The Injustice of Selective Outrage

Anyone with open eyes or ears today is well aware of at least one, and likely two very high-profile cases. The first, and most dramatic, being that of Michael Brown, who was shot and killed by Ferguson police officer Darren Wilson on August 9, 2014. An event that almost immediately led to a series of actions, violence, rioting, looting, and other criminal acts in the name of “outrage”. Even the President of the United States, Barack Obama, and his head of the Justice Department, Eric Holder jumped quickly on the bandwagon to label the incident as a racially-motivated crime against an unarmed, surrendering black male (6’5″ tall, and bumping 300lbs, though immediately called a “gentile giant”). Thousands of people stormed the streets of Ferguson, Missouri, overturning cars, breaking windows, setting structures and vehicles ablaze in immediate outrage.

Celebrities joined the fray with accusations, and most of the mainstream media continued to add fuel to the fire. Capping the events were the typical suspects of race-hustlers, including the “Reverend” Al Sharpton. Yet even as the outrage swelled, and gestures of hands in the air became almost a symbol of pop culture, evidence began emerging that the version of the events as told by Officer Wilsion told was the most accurate. Indeed, we have since found out that Officer Wilson had lived a life far from one that reflected someone with racial bias. Death threats quickly emerged. As the hearing before a Grand Jury grew closer, organizers began planning out specific targets (oddly enough, with very specific racial lines stated).

Then comes the Grand Jury’s decision to not insight Officer Wilson, as the evidence did not support pursing criminal charges (having the effect of identifying the shooting as justifiable). Within an hour, riots and looting again breaking out. Sadly, video emerged of parents taking along very young children in their looting exploits.

Soon after the Grand Jury decision in the Ferguson case, the media began focusing attention on another case, this one in New York involving City Police who in a videotaped incident, used a chokehold on Eric Garner, leading ultimately to his death. Again, a Grand Jury decided to not insight officers. In this case, there were large-scale protests, but not the violence seen in the wake of the Ferguson case.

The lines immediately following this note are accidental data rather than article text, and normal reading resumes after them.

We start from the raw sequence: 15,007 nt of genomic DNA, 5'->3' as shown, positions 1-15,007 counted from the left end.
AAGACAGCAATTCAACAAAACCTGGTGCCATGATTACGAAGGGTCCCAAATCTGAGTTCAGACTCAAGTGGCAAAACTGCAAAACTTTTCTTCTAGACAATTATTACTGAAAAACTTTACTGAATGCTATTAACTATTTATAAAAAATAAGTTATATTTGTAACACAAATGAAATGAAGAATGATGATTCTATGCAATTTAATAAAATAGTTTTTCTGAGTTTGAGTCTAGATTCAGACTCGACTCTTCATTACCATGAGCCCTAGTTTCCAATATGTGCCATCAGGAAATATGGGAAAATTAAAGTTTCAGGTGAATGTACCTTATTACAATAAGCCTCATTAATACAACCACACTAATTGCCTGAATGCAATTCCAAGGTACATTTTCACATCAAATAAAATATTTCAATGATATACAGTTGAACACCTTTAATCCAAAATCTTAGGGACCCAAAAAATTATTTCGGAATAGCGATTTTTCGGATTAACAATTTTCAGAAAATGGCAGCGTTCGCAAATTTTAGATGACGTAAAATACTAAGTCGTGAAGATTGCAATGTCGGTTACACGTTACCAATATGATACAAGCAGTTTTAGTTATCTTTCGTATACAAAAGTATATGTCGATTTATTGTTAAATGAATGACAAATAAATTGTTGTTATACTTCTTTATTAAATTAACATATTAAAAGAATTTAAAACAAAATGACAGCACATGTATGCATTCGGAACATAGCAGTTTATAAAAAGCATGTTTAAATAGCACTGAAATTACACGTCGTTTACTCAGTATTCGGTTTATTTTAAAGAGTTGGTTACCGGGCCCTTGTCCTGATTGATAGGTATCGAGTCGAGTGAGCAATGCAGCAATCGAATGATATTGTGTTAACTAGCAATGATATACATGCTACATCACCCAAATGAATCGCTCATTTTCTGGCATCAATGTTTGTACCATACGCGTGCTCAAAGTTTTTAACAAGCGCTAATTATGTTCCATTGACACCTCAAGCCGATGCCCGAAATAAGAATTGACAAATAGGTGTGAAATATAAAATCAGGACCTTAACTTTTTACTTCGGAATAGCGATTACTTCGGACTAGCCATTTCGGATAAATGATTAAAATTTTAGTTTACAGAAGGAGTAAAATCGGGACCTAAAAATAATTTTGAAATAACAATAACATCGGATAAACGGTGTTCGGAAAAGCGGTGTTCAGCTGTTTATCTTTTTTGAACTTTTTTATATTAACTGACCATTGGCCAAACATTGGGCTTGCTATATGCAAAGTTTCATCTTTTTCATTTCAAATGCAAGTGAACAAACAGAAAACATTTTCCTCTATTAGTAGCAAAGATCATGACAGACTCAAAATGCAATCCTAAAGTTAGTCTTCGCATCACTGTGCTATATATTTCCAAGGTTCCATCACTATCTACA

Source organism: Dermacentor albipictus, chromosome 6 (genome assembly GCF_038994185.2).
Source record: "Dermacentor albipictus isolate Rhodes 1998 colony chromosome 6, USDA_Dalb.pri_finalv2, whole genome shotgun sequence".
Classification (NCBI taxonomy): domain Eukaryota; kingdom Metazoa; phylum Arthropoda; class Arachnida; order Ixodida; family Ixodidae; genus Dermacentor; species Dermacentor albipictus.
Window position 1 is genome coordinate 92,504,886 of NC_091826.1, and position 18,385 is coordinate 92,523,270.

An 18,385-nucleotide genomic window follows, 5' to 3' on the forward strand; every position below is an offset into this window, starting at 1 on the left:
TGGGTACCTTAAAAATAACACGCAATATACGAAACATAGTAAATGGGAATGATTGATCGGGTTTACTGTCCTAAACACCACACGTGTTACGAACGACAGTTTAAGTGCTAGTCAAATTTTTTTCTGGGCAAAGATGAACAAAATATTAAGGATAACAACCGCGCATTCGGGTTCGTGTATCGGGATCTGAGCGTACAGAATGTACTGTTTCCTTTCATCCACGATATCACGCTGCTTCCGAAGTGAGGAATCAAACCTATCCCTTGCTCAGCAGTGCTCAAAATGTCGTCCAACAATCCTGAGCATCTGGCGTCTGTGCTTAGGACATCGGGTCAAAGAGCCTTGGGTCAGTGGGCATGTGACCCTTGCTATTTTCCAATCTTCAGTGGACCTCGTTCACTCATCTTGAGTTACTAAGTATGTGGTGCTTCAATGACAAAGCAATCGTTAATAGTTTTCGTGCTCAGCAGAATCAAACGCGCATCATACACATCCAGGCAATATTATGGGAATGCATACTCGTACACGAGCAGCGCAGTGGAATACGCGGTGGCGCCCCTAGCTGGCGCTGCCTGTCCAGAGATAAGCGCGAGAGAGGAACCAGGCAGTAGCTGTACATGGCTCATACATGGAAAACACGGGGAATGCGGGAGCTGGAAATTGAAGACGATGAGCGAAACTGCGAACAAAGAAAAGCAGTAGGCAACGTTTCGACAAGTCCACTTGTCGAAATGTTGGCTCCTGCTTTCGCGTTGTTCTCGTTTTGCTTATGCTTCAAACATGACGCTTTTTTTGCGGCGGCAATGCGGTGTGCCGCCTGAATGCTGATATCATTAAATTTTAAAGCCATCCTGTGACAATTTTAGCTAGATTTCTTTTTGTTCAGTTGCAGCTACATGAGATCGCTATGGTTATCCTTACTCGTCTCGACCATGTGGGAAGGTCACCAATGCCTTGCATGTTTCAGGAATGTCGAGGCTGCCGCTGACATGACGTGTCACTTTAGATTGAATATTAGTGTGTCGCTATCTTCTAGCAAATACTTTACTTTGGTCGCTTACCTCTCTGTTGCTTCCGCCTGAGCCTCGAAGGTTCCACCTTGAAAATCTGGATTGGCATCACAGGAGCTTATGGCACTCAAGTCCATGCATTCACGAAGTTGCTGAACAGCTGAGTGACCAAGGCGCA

Inflammatory statements have been put out – such as “police (implied as white officers) have declared open season on black males”, with many from the Congressional Black Caucus, to several pundits in the media (and even a handful of players on the St. Louis Rams football team) joining in the “show”.

A viral hashtag #BlackLivesMatter has emerged as a top trending hit on Twitter…

And the more I see, the more frustrated, and even offended I am becoming. The question begs – do not not all lives matter? My Bible does not differentiate by race. In fact, in the Old Testament, the Law required the blood of those who murdered others. In my lifetime, I have witnessed many changes in race relations. I have watched race relations improve, and in the last 6 years take a serious turn for the worse.  I was raised to look first at a person’s character, and to treat everyone as a person.  Yet one of the greatest factors in perpetuating and more recently inflaming race issue has been, oddly enough, the dwelling on race. In particular, as we see in the recent high-profile cases (and the previous very public case of George Zimmerman and the young man he shot and killed, Trayvon Martin), the knee-jerk outrage, based apparently, not so much on the event itself, but the race (or perceived race) of the perpetrator and victim.

Do #BlackLivesMatter? Of course. But I again say, the Bible says ALL life matters. Injustice is injustice. If we want racism to die (or at least substantially disappear), the first key is going to be to quit picking and choosing which lives we identify as valuable. When anyone is killed (or brutalized) by law enforcement – we should raise the same questions, and if indeed it is unjust, be outraged, regardless of the race of the officer(s) or the victim. Just as we should be outraged when mobs of teens rampage through the streets playing the so-called “knock-out game” (with the near exclusive perpetrators being young African-Americans, and victims being any other race). Al Sharpton should start showing up when any serious human injustice emerges (and only when the evidence is clear it is, indeed an injustice).